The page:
A photographer snapped a once-in-a-lifetime sight of a “horizontal rainbow” that spanned the whole sky.

Fire rainbows aren’t rainbows and have nothing to do with fire. This visual phenomenon, known technically as circumhorizontal arcs, occurs when the sun is higher than 58° in the sky. Cirrus clouds, which are thin, feathery clouds that originate at higher altitudes, are also a component of these arcs. Because the temperature where these clouds live is so low, they are composed of hexagonal ice crystals. When these crystals are perfectly aligned, they operate as a prism, resulting in rainbow-like refraction.

Cessna Kutz shot a stunning fire rainbow above Lake Sammamish.

“Witnessed unique phenomena out on Lake Sammamish today,” Cessna writes on Instagram after posting the stunning photograph. “A rainbow that runs horizontally!” It reminded me gently to cling to hope and love rather than fear and terror in these uncertain times. Friends, stay careful out there.”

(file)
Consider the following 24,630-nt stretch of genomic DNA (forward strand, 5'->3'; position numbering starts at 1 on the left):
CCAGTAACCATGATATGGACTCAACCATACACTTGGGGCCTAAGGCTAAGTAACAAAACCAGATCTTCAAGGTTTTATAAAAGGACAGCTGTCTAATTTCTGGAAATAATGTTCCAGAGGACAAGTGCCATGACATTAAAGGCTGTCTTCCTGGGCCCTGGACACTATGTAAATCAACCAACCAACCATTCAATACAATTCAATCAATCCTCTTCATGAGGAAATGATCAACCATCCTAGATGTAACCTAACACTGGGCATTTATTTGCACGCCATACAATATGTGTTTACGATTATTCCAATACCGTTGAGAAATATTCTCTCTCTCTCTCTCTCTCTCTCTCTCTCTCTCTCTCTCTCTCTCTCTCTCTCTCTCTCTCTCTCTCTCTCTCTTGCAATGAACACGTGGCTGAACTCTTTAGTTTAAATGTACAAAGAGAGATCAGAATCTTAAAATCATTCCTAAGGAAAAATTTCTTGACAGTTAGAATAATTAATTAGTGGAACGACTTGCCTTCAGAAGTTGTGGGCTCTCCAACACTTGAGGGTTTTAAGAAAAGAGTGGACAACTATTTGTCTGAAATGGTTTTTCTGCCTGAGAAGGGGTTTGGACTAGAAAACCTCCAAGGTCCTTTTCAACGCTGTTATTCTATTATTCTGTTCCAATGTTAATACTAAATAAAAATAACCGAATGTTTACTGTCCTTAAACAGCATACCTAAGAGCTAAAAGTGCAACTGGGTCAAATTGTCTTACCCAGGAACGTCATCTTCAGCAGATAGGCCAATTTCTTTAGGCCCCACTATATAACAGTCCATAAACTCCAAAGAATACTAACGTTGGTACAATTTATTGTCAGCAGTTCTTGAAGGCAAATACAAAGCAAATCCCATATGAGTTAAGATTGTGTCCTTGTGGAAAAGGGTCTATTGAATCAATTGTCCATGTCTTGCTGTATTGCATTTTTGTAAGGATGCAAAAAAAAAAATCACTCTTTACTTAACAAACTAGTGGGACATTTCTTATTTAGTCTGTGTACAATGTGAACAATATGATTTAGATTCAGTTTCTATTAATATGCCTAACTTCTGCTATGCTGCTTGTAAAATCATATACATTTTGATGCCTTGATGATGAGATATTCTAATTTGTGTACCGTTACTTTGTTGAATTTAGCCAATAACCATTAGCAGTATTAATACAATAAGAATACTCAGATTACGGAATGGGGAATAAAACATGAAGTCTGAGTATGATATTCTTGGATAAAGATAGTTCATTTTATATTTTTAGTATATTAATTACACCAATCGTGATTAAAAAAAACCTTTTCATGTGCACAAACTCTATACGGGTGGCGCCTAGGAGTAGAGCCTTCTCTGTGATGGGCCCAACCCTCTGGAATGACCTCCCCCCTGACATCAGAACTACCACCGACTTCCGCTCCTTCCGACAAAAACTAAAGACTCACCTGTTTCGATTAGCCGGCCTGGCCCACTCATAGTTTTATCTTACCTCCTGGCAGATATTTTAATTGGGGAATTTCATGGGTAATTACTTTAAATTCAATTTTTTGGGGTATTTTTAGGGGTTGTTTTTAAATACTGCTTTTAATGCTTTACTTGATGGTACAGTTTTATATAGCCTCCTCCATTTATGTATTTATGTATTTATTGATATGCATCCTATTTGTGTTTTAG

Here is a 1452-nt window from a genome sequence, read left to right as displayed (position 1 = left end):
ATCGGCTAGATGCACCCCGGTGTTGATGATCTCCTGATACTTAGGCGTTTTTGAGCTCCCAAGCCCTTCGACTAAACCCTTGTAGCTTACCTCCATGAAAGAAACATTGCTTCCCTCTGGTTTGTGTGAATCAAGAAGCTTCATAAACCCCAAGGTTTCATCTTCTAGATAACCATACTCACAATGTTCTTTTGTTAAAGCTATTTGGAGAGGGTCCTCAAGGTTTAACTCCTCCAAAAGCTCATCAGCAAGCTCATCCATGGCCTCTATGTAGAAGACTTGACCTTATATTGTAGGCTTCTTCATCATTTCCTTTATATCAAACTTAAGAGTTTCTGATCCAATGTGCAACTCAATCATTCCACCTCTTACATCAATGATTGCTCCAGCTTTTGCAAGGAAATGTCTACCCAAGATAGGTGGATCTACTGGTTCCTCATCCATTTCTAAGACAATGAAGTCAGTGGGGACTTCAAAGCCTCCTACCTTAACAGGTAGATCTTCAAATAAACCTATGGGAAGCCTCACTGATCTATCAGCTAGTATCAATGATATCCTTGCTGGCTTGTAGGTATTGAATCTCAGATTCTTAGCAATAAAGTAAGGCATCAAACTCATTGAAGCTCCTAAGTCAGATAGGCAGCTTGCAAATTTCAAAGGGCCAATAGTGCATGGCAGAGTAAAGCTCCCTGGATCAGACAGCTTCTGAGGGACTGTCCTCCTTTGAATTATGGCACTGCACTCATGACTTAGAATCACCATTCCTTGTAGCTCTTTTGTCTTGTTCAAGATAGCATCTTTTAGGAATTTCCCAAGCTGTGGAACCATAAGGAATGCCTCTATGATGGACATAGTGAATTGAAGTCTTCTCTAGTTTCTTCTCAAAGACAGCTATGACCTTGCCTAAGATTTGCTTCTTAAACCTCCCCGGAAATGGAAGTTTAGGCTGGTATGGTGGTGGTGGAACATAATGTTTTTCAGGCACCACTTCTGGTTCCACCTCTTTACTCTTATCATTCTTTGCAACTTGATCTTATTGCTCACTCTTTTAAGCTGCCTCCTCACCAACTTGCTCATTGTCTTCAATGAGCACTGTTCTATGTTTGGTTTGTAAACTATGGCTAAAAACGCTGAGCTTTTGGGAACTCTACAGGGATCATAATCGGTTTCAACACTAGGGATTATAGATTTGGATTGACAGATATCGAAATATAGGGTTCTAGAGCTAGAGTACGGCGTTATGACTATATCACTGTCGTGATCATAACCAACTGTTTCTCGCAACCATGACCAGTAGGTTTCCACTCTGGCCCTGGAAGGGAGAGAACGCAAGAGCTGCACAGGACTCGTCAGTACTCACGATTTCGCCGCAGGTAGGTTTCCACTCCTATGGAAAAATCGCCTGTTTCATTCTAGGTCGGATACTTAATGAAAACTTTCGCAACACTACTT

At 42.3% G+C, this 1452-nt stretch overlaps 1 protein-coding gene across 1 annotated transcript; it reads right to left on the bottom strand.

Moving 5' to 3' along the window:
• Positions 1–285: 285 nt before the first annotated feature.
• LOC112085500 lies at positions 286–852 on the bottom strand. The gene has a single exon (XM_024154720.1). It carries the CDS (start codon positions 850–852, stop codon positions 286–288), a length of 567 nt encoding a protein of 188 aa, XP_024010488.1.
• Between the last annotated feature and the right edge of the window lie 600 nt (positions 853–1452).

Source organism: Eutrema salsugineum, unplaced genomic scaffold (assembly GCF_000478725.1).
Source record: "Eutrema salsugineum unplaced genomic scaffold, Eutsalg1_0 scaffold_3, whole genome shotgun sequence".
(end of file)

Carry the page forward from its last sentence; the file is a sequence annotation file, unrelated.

An optical phenomenon happens when the sun is higher than 58° above the horizon.

The photographs went viral almost immediately after the photographer released them. “I had no clue these photographs would make the headlines,” Cessna told one news station. “I just wanted to share a nice scene I witnessed.” I’m really enthusiastic about photography. Therefore I’m happy that God has used my images to affect individuals throughout the country and worldwide. It’s helped my photography company and made an impression on others, which is quite incredible.”

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